If there’s a new car outside your friend’s house, is someone visiting or did your friend just get a new car? Way harder to clear that up when your friend is 2000 years in the past. So I guess hyphenating the two names is a way to hedge archaeological bets.

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Why were they built? Maybe the Adena built them for ceremonies and then they were used for burials by the Hopewell (who may or may not just be the Adena 200 years later). The truth is we’re not sure what all people back then were into.

What we do know is that someone (ok, a lot of someones) purposefully dug out and built up earth a couple millennia ago into mounds you can still see today.

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There are 10 of these earthworks in Mounds State Park, and they tend to be crater-like, with the mounded outsides surrounding a depression with a platform in the center.

The largest one has dents in it that align with the equinox, solstices, and rising of certain stars. Known as “the Great Mound,” it is 9 feet tall and has a quarter-mile circumference. So, yeah, whatever the Adena-Hopewell were up to, they were not messing around.

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The Park

The visitors’ center has displays about the park’s ecosystem and a floor map of how the Mounds align with various astronomical phenomena.

Mounds state park visitors center

Its observation room has chairs facing oversized windows, giving you a front row view of a pond, birdhouse, and a thick stand of trees, so you can watch for birds or frogs or maybe even deer.

Mounds park observation room

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Outside is a cute little children’s garden.

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Also at the park is the historic brick Bronnenberg House, which dates from 1840. Compared to the Mounds, though, that seems like new construction.

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The White River cuts through the park, and you can fish, as well as camp, hike or picnic. There are trails of varying difficulty levels winding around the Mounds.

Mounds State Park

Our Visit

Since we were in town for a family reunion, Phillip and I got to visit the park with my uncle, who’s been going there since he was a kid, and my cousin Allison, who made sure to photobomb the butterfly video I was shooting in the pollinator garden.

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We started down trail #1 towards the Great Mound and met a harrowed-looking hiker coming from that direction, who asked if we had insect repellent – not to borrow it for himself but to make sure we were protected.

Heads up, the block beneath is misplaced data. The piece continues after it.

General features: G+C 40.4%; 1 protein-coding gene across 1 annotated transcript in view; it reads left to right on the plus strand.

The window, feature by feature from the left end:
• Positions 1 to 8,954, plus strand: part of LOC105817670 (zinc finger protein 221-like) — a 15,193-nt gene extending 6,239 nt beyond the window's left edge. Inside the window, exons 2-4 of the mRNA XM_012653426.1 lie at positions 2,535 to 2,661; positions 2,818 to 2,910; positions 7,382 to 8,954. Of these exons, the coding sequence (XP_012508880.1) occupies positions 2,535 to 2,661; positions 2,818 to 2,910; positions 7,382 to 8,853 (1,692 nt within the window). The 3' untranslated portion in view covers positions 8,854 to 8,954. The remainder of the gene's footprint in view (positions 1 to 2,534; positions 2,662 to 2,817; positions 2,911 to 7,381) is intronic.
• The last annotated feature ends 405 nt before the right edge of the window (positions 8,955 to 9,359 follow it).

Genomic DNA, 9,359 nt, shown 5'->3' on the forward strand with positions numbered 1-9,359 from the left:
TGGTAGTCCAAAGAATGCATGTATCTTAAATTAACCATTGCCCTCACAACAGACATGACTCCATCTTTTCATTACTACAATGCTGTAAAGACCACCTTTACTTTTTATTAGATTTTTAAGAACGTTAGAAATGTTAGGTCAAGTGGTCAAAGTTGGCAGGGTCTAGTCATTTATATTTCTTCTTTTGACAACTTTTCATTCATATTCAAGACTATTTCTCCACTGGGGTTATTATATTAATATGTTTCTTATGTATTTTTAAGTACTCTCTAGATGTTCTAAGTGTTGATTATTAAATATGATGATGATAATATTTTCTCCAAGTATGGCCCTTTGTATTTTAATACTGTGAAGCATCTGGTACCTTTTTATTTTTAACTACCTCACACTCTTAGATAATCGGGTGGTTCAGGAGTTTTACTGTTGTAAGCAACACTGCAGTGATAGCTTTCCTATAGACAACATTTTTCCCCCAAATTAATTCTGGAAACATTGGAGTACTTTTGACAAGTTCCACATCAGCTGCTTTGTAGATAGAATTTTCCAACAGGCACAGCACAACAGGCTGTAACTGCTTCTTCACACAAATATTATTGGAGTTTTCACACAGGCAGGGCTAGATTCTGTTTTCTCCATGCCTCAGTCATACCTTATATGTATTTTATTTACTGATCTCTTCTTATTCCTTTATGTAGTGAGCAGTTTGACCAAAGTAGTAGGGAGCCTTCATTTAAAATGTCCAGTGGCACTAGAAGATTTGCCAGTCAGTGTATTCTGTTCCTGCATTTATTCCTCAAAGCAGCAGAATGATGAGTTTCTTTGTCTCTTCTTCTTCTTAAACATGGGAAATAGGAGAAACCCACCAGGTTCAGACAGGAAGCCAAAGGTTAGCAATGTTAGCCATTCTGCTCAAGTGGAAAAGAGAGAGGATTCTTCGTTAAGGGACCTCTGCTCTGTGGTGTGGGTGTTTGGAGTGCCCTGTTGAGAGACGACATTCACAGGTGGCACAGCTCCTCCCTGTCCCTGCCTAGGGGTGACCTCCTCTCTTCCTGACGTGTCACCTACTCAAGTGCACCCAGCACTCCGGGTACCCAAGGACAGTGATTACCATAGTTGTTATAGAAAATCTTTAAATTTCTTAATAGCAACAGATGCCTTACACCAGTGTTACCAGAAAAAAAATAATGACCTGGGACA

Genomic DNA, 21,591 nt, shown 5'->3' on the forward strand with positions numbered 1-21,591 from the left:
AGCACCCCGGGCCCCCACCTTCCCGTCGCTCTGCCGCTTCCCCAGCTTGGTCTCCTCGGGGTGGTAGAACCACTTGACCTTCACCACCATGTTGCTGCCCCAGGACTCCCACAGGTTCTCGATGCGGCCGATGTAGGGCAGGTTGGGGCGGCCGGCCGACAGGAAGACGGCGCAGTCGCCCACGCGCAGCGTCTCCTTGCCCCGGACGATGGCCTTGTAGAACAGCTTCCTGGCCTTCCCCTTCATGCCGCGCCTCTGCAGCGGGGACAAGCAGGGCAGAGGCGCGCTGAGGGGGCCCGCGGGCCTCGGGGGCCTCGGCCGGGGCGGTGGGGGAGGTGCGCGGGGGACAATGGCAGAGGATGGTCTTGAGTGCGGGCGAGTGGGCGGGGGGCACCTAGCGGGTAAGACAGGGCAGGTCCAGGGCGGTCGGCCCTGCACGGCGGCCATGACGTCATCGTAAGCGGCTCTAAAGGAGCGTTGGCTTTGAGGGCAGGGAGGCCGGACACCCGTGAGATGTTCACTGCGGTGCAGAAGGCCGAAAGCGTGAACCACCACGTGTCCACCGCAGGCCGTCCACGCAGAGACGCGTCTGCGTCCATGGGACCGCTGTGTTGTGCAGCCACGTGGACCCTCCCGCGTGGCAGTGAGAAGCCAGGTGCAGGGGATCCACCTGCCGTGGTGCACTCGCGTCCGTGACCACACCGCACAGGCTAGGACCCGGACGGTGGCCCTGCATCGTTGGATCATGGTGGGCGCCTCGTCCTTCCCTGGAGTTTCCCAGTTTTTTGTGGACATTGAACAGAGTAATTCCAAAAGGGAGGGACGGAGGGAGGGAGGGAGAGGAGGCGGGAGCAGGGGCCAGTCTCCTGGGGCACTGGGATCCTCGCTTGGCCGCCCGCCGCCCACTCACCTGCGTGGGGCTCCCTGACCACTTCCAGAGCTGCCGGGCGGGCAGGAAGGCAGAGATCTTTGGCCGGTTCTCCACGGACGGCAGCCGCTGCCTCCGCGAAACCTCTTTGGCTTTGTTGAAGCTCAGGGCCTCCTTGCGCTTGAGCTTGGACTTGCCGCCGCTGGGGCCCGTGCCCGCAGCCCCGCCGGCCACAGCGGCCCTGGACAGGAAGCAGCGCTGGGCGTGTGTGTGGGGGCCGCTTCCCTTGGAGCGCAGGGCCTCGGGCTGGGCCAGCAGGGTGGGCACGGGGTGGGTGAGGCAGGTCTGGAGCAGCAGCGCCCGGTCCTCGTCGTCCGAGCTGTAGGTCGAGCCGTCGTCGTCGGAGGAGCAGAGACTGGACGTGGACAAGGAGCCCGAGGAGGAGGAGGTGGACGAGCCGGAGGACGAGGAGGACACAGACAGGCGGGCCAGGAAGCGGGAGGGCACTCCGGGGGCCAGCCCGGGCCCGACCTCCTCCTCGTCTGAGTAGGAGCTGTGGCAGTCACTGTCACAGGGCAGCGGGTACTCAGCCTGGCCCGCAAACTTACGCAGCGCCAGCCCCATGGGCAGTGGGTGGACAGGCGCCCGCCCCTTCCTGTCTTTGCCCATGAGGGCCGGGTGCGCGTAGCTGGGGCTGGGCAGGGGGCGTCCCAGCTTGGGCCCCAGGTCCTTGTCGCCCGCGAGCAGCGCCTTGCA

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As we approached the boardwalk, we found out why. The mosquitoes were out in force that day. Despite our deet, they didn’t seem to be deterred. I could barely stop long enough to snap a photo without those tiny vampires swarming towards my neck and head.

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I wrapped my scarf over my head and tucked my arms inside. Allison laughed at me, but I’m pretty sure it was just that she was jealous of my scarf/mosquito net and not that I looked ridiculous.

Mounds State Park

We cut our hike short after seeing the Great Mound.

Mounds State Park

We drove to a spot near the river, where the guys wanted to explore some more. Allison and I decided to take in the scenery from the safety of the car.

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I wonder how the Adena kept the mosquitoes away.

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Last-Minute Traveler Gift Guide

Posted by on Dec 23, 2015 in Craft, Travel | 0 comments

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If you’re still looking for gift inspiration, here are some ideas.

All of these items are things I actually own, use, and love:

1. Designhype Metro San Francisco Cuff – Yes, there’s an actual metro map on the bracelet! Mine is for San Francisco, but Designhype also makes these for Paris, NYC, and other cities.

2. Moleskine Journal – For travel journaling, lately I’ve been starting with a blank Moleskine, writing about the day, and using washi tape to attach ticket stubs (like the transit pass from our Re:Make trip) or folded programs or whatever I happen to collect. The cahiers 3.5″ x 5.5″ size comes in a 3-pack and is really convenient for carrying with you. I throw one in a quart-size ziploc with my ultra fine tip Sharpies and washi tape and take it along, in case I want to journal on the plane or while we sit at a cafe. Some brick-and-mortar options: I’ve seen these at Changing Hands Bookstore and Target, but you can find various sizes of Moleskine journals lots of places.